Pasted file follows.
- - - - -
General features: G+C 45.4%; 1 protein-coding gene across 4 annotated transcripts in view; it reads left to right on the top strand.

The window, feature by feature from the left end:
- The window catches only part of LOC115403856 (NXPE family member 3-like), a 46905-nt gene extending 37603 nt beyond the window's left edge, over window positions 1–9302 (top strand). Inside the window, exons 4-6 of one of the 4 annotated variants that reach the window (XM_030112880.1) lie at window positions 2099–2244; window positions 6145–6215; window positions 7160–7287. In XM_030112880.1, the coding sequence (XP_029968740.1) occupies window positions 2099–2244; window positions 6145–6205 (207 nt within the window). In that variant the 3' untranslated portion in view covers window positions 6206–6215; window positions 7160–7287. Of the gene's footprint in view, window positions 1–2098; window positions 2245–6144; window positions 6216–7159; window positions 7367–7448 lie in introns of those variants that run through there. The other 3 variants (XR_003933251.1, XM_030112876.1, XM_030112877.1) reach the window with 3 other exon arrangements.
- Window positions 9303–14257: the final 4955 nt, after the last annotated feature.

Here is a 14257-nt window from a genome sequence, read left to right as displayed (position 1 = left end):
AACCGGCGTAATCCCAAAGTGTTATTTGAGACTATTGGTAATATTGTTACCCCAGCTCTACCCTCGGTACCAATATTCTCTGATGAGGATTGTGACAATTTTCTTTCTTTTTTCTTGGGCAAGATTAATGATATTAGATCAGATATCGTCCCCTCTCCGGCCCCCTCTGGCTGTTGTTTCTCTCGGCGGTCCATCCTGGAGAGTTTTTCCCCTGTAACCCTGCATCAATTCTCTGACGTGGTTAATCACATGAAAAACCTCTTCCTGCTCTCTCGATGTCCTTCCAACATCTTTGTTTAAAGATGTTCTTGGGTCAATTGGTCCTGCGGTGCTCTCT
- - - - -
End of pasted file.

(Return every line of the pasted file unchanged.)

General features: G+C 45.4%; 1 protein-coding gene across 4 annotated transcripts in view; it reads left to right on the top strand.

The window, feature by feature from the left end:
- The window catches only part of LOC115403856 (NXPE family member 3-like), a 46905-nt gene extending 37603 nt beyond the window's left edge, over window positions 1–9302 (top strand). Inside the window, exons 4-6 of one of the 4 annotated variants that reach the window (XM_030112880.1) lie at window positions 2099–2244; window positions 6145–6215; window positions 7160–7287. In XM_030112880.1, the coding sequence (XP_029968740.1) occupies window positions 2099–2244; window positions 6145–6205 (207 nt within the window). In that variant the 3' untranslated portion in view covers window positions 6206–6215; window positions 7160–7287. Of the gene's footprint in view, window positions 1–2098; window positions 2245–6144; window positions 6216–7159; window positions 7367–7448 lie in introns of those variants that run through there. The other 3 variants (XR_003933251.1, XM_030112876.1, XM_030112877.1) reach the window with 3 other exon arrangements.
- Window positions 9303–14257: the final 4955 nt, after the last annotated feature.

Here is a 14257-nt window from a genome sequence, read left to right as displayed (position 1 = left end):
AACCGGCGTAATCCCAAAGTGTTATTTGAGACTATTGGTAATATTGTTACCCCAGCTCTACCCTCGGTACCAATATTCTCTGATGAGGATTGTGACAATTTTCTTTCTTTTTTCTTGGGCAAGATTAATGATATTAGATCAGATATCGTCCCCTCTCCGGCCCCCTCTGGCTGTTGTTTCTCTCGGCGGTCCATCCTGGAGAGTTTTTCCCCTGTAACCCTGCATCAATTCTCTGACGTGGTTAATCACATGAAAAACCTCTTCCTGCTCTCTCGATGTCCTTCCAACATCTTTGTTTAAAGATGTTCTTGGGTCAATTGGTCCTGCGGTGCTCTCT